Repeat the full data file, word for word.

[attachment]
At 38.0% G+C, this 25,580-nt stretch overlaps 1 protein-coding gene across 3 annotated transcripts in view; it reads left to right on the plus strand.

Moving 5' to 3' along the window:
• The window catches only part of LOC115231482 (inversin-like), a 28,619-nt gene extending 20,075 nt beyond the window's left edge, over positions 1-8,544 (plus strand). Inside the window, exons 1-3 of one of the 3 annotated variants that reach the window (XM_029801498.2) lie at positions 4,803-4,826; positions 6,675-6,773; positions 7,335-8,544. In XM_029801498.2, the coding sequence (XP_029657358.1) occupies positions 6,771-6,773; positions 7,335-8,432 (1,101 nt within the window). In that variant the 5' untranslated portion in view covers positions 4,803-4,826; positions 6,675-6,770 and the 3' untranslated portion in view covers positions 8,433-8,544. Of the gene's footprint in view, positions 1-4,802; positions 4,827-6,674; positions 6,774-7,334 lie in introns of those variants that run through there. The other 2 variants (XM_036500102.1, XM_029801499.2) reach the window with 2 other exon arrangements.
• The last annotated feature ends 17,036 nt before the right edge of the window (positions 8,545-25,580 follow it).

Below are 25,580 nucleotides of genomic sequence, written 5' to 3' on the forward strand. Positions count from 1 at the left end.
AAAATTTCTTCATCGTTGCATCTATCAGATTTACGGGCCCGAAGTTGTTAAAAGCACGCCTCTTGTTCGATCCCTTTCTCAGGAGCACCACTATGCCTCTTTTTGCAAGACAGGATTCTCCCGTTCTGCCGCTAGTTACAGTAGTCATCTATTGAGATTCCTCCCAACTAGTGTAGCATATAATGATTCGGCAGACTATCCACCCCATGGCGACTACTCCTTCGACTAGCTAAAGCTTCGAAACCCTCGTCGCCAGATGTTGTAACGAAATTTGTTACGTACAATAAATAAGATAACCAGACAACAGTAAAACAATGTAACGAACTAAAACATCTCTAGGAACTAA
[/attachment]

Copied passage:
At 38.0% G+C, this 25,580-nt stretch overlaps 1 protein-coding gene across 3 annotated transcripts in view; it reads left to right on the plus strand.

Moving 5' to 3' along the window:
• The window catches only part of LOC115231482 (inversin-like), a 28,619-nt gene extending 20,075 nt beyond the window's left edge, over positions 1-8,544 (plus strand). Inside the window, exons 1-3 of one of the 3 annotated variants that reach the window (XM_029801498.2) lie at positions 4,803-4,826; positions 6,675-6,773; positions 7,335-8,544. In XM_029801498.2, the coding sequence (XP_029657358.1) occupies positions 6,771-6,773; positions 7,335-8,432 (1,101 nt within the window). In that variant the 5' untranslated portion in view covers positions 4,803-4,826; positions 6,675-6,770 and the 3' untranslated portion in view covers positions 8,433-8,544. Of the gene's footprint in view, positions 1-4,802; positions 4,827-6,674; positions 6,774-7,334 lie in introns of those variants that run through there. The other 2 variants (XM_036500102.1, XM_029801499.2) reach the window with 2 other exon arrangements.
• The last annotated feature ends 17,036 nt before the right edge of the window (positions 8,545-25,580 follow it).

Below are 25,580 nucleotides of genomic sequence, written 5' to 3' on the forward strand. Positions count from 1 at the left end.
AAAATTTCTTCATCGTTGCATCTATCAGATTTACGGGCCCGAAGTTGTTAAAAGCACGCCTCTTGTTCGATCCCTTTCTCAGGAGCACCACTATGCCTCTTTTTGCAAGACAGGATTCTCCCGTTCTGCCGCTAGTTACAGTAGTCATCTATTGAGATTCCTCCCAACTAGTGTAGCATATAATGATTCGGCAGACTATCCACCCCATGGCGACTACTCCTTCGACTAGCTAAAGCTTCGAAACCCTCGTCGCCAGATGTTGTAACGAAATTTGTTACGTACAATAAATAAGATAACCAGACAACAGTAAAACAATGTAACGAACTAAAACATCTCTAGGAACTAA